While we have been absent from the Gazette for a few weeks we have continued an active and fun hiking program. In the past month we have been to the Mesachie Forest Research area with an orientation visit to Camp Imadene, been up Bald Mountain in the rain and fog, again hiked the east side of Cottonwood Creek and up Widowmaker Creek and travelled up to Ladysmith to hike the ever popular Holland Creek Trail at the south edge of town.
Thirty people hiked Holland Creek which is a well-maintained but challenging trail that follows up the hills above Holland creek to an up-to-date walking bridge 3.5 kilometres in and then back down the other side. It has a significant side trip up onto a hill overlooking the town and out toward the Nanaimo airport (which is closer to Ladysmith) and out over the Salish sea channels. The Holland Creek hike takes us through a great variety of forest settings and is one of the more interesting we visit.
After a climb up a steep part of the trail we break for a well-earned rest at a lookout for the waterfall. Then on again across the bridge up the side trails to the town viewpoint and back down.
The downside of the trail is better designed and has a number of steps to navigate. It is close to a suburban part of Ladysmith. Back to the cars and then to our reward. One couple lives at Saltair and has invited us for lunch at their house which has an excellent view out over the channel. We have an enjoyable lunch and then travelled down the old highway through Chemainus, Crofton and onto Herd Road. One of our guest hikers is from Holland (not the creek) so we have to make a stop at Utopia, the authentic Dutch bakery in Chemainus and as always we are amazed at the art work in the remade Chemainus.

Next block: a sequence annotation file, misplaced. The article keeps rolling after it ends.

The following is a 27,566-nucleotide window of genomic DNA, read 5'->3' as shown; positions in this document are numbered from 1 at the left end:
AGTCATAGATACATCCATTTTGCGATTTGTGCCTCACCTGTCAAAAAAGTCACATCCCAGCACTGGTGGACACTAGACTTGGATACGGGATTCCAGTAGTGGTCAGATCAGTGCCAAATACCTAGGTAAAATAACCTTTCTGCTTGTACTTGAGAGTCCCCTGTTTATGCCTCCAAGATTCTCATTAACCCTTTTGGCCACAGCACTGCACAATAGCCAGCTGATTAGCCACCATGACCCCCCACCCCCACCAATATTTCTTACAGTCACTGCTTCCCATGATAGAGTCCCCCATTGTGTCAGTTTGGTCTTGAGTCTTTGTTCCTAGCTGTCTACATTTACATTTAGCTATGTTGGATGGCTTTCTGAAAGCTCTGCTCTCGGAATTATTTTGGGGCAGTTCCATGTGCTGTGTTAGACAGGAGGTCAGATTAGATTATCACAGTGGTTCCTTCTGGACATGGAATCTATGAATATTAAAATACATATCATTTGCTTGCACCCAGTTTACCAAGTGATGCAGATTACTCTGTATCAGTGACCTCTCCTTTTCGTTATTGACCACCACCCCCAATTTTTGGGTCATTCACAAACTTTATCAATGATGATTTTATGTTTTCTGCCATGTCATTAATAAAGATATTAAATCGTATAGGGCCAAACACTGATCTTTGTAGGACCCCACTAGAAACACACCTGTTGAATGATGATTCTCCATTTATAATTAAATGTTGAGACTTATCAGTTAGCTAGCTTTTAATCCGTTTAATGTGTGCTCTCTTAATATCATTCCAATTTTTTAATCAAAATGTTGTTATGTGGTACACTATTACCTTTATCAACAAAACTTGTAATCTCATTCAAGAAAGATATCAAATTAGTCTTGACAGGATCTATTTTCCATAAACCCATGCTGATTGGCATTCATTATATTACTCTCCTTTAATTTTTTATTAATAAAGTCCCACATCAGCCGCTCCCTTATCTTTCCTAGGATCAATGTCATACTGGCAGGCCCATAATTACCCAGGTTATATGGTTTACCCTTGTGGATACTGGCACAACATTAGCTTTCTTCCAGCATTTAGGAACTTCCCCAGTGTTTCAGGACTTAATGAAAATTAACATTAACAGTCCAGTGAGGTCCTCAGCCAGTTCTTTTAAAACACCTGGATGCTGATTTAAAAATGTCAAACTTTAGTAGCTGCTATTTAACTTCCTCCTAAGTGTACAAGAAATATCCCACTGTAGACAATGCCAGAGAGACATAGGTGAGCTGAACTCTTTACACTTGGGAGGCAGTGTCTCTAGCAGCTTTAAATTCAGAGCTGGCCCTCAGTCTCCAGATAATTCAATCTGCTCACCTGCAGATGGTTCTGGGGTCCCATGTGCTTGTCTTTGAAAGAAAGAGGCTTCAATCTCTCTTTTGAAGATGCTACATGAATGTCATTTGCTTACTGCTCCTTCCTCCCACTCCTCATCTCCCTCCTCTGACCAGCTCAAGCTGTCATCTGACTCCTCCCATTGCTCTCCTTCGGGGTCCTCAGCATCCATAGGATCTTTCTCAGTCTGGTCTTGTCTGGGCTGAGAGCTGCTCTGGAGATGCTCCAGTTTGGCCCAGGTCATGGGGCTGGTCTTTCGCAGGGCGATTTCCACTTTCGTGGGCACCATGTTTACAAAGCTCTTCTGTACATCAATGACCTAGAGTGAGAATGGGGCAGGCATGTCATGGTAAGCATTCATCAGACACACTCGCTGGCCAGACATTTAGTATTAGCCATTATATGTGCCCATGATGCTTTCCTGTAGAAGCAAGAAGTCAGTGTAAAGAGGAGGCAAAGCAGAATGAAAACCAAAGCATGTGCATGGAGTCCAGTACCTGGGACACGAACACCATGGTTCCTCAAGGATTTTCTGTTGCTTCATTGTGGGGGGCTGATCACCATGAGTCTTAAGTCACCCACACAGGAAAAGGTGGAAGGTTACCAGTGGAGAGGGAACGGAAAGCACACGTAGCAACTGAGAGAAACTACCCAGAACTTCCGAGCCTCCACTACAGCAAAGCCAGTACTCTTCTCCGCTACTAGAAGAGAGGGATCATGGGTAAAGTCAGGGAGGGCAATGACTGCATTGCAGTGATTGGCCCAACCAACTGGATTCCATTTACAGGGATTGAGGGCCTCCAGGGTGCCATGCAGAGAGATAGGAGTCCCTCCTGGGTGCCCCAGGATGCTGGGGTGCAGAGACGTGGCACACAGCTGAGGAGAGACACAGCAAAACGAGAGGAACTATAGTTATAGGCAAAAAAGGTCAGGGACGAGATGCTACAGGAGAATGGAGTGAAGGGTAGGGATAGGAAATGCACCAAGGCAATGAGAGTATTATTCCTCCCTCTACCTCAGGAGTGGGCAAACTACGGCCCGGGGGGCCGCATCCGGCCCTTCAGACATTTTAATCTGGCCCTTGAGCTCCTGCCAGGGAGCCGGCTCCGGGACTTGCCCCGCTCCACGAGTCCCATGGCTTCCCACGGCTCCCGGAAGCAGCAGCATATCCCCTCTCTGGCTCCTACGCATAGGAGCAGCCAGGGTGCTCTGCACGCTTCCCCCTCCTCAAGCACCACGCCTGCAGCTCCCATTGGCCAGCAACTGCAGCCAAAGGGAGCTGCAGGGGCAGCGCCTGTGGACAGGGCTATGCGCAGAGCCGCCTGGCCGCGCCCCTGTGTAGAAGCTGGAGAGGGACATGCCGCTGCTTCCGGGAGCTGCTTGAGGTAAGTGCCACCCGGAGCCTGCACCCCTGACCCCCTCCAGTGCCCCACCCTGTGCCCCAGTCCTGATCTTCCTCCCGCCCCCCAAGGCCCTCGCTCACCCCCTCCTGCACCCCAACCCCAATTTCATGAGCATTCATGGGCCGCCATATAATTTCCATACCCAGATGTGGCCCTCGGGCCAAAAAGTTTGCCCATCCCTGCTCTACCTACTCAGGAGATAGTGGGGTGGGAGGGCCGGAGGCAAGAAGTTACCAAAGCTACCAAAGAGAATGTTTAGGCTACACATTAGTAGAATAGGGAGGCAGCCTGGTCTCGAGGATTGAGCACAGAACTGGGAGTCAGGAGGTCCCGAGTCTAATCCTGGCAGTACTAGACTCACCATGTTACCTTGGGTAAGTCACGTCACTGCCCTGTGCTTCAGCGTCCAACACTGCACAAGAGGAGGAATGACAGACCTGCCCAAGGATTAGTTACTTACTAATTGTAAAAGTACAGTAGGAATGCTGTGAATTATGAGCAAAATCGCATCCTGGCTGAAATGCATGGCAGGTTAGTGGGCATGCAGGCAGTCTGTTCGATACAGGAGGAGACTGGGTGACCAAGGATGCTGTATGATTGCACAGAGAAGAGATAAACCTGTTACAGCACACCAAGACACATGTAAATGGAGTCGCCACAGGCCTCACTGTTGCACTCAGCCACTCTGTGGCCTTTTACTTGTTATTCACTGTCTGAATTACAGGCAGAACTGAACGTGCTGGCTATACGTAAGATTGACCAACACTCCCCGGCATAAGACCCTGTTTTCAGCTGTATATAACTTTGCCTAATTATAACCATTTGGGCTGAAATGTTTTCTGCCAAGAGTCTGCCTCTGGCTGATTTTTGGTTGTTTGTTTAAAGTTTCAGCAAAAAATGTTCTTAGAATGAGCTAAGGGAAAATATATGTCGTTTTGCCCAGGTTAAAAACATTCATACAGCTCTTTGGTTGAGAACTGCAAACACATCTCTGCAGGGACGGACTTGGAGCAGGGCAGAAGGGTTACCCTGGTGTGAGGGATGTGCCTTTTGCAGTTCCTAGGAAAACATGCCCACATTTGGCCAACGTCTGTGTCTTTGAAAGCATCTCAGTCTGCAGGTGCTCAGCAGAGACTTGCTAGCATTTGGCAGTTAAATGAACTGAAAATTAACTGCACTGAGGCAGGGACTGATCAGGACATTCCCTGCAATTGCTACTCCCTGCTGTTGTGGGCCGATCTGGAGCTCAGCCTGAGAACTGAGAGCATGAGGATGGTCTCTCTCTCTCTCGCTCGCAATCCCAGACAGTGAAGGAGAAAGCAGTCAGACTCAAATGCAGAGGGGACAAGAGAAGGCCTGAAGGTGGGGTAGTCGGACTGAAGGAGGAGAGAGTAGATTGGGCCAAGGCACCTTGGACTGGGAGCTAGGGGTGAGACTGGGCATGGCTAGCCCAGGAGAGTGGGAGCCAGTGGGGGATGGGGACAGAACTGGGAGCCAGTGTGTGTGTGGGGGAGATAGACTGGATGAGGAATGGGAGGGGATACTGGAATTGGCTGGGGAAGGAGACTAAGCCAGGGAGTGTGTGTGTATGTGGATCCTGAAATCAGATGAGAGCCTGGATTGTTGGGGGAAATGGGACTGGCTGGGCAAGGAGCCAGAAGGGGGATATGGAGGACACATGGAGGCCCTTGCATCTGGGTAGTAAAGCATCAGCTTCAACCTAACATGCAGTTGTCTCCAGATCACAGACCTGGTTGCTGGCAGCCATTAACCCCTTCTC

On our Mesachie forestry trip, Nancy Marshall had arranged an orientation visit to Camp Imadene. We were led around the beach areas where activities were described as we moved along. Then by the outstanding BMX bike park and to the camp site where young visitors camp in cabins. Back past the office and assembly areas and to the other accommodation units.
While we did not have a chance to test it out, we were told about the wildplay area that has rock climbing and rappel areas and engages young people in other adventures including caving and canoe trips. This former industrial mill site has gradually taken on a new life as an attractive and functional camp site.
We then parked at the forest research gate, hiked through the section that studies growth of forests with some huge older trees. From there to a trail down to the lake at the east end of the research land, along a logging road parallel to the lake edge, up past the office block and back out to the gate and our cars. While we suspect this research station is a shadow of its former strength, we are grateful to know that a number of scientists and their support staff continue to work on critical issues, which includes figuring out adaptation of trees to our changing climate.
The hike up the east side of Cottonwood Creek across a bridge and then up the side of Widowmaker Creek is always a pleasure with the forest scenery and busy gurgling creek as it tumbles down over large rocks to our lake. This creek is running clear and does not appear to be contributing to our boil water advisory. Back at the road we noted loaded logging trucks coming out and they were covered in mud, but they were not stopping at the truck wash site that appears not to be operating. We also passed Cassy’s new coffee shop in the middle of Youbou but could not enjoy a coffee because it is not open Wednesdays. We went back later in the week for delicious soup and coffee.
This winter the Retreads have not done as well with sunny days as in the past. One Wednesday morning we looked out the window and decided, no, we do not need to hike today in the steady rain.